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Hebben jullie reeds betalende klanten? Dan verwachten wij dat de volgende vragen in het businessplan beantwoordt worden.
|Probleem van de klant: welk probleem heeft de klant en hoe wordt dit door jullie opgelost?||Markt: hoe groot is de markt waarop jullie je richten en welke concurrenten en substituten zijn er?|
|Product en/of dienst: wat is de status van jullie aanbod en op welke wijze is er een concurrentieel voordeel te behalen met de gebruikte technologie?||Business model: Op welke wijze verdient jullie bedrijf geld en wat is de financiële prognose voor de komende 3 jaar?|
|Finance: wat is de financieringsbehoefte en hoe wordt het geld gebruikt?||Team: wat is de achtergrond, rol en de ervaring van de teamleden?|
Op basis van slechts 4 vragen krijg je een goed beeld wat de belemmeringen zijn voor de groei van jullie bedrijf:
Als de antwoorden op de eerste twee vragen 100% luiden, jullie meer dan 18 maanden achtereen de maanddoelstellingen halen en 3x zo hard kunnen groeien met de huidige cash-flow, dan kunnen wij niet veel toevoegen.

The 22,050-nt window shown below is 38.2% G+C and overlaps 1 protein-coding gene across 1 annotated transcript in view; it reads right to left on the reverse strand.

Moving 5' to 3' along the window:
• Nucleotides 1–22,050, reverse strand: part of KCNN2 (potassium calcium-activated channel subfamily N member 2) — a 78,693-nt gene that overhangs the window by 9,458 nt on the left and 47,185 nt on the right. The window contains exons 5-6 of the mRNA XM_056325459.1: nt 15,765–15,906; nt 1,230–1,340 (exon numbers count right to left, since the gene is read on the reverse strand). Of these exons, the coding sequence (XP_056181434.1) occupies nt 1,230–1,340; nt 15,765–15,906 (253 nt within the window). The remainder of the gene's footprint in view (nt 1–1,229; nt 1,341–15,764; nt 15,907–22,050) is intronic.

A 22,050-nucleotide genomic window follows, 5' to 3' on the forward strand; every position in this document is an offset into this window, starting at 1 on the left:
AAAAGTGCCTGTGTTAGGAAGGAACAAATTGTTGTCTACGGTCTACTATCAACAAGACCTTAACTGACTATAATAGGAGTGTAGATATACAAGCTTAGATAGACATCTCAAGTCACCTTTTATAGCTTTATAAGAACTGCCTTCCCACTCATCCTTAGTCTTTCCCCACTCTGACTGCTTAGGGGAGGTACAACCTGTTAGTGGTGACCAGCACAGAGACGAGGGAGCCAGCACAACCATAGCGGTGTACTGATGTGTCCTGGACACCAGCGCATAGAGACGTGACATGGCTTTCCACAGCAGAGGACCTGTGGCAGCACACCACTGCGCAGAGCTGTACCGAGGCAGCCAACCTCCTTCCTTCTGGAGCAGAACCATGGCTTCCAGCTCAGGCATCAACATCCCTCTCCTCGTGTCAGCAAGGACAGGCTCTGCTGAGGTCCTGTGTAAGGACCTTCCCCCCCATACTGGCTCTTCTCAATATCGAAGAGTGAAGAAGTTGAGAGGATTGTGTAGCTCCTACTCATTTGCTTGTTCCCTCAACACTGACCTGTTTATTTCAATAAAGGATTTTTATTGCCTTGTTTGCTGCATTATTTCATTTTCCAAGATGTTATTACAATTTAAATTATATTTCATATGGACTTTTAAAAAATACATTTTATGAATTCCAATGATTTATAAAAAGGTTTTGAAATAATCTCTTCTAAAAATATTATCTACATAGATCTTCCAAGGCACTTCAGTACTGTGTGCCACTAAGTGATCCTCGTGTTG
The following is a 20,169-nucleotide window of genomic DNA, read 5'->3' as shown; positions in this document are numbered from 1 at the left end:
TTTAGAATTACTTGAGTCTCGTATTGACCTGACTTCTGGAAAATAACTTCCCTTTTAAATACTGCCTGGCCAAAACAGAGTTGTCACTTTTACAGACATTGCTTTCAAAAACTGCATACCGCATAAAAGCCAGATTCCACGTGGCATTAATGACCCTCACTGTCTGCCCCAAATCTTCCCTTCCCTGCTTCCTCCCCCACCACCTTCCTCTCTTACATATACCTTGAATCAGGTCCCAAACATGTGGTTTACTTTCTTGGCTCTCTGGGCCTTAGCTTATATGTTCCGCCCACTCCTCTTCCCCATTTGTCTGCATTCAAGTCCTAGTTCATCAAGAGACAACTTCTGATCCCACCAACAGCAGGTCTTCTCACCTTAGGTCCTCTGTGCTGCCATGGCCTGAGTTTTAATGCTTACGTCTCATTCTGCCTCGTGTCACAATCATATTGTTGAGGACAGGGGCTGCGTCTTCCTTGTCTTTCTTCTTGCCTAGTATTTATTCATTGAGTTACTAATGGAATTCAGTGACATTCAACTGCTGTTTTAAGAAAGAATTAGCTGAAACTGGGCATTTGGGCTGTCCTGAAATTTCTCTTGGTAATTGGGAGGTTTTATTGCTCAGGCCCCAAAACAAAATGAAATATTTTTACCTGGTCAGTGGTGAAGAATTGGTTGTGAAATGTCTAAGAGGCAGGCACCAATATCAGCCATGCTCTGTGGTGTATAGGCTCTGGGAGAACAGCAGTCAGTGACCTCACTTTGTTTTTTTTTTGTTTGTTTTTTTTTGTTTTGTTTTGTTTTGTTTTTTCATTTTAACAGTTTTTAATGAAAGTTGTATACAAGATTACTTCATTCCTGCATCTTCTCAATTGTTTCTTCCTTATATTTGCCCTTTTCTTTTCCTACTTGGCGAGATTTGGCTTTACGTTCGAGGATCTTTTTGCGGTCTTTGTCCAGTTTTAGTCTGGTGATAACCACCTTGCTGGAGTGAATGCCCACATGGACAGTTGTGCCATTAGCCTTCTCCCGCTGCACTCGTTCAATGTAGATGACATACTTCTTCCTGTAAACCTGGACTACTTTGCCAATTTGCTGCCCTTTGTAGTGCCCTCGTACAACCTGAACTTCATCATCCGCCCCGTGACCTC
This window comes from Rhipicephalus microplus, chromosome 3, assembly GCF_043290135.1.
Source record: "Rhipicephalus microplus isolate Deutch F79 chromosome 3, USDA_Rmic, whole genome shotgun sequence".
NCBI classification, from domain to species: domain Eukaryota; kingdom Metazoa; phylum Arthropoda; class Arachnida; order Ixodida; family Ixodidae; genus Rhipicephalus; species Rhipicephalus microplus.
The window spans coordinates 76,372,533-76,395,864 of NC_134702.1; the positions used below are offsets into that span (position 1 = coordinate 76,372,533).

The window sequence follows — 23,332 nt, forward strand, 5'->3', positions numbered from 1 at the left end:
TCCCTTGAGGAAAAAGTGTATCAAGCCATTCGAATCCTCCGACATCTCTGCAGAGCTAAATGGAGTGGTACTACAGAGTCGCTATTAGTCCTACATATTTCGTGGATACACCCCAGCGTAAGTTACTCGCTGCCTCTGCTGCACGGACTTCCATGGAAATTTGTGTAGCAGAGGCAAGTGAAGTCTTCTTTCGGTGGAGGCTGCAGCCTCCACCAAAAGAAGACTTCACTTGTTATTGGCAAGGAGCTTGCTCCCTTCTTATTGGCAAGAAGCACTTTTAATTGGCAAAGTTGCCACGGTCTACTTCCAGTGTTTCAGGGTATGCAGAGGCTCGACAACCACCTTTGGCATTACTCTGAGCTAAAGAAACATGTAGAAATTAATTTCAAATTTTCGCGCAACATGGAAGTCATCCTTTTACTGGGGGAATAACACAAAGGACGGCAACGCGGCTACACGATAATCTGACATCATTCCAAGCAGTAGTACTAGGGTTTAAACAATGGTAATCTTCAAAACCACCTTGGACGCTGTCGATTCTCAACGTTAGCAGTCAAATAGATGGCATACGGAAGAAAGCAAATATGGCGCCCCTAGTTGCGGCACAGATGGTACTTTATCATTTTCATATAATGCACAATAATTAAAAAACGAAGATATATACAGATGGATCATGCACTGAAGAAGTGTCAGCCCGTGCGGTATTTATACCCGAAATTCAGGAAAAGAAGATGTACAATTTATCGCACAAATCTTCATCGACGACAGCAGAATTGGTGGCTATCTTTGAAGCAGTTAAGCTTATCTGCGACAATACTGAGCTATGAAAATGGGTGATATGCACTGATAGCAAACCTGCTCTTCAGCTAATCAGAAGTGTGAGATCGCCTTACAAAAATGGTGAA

In alle andere gevallen zal er werk aan de winkel zijn met betrekking tot de strategie (vraag 1), de personele bezetting (vraag 2) en de executie (vraag 3). In dat geval is er vaak ook een aanvullende financieringsbehoefte (vraag 4).
Daarnaast biedt Value Creation Capital samen met Spark Entrepreneurs Education een groeiprogramma van 12 maanden aan. Ambitieuze technologiebedrijven (scale-ups) worden hands-on ondersteund bij het bereiken van haar groeidoelstellingen. Klik hier voor meer informatie over het programma.
One of my readers recently asked me if I knew any effective ways for generating leads. She was new in a new (yes, two “new”) sales position and found lead generation to be really hard.
In the first part of this series of posts I emphasized that most leads should be generated by the marketing function and not by the sales function. I used the famous restaurant Noma as an example of a company entirely running its’ business through inbound lead generation, but I could have used Basecamp and Atlasssian also.
However, there are often situations where the volume and quality of inbound leads are not sufficient to take advantage of the growth potential offered by the market. In such situations we need to reach out to the potential customers and stimulate their interest. In the second post I therefore gave some general guidelines for how to design the engagement process for generating leads that are not in the final stage of their buying journey for the kind of product and/or service that you provide.
In this post I’ll give you some specific recommendations for how to engage with people that may become your customers some time in the future.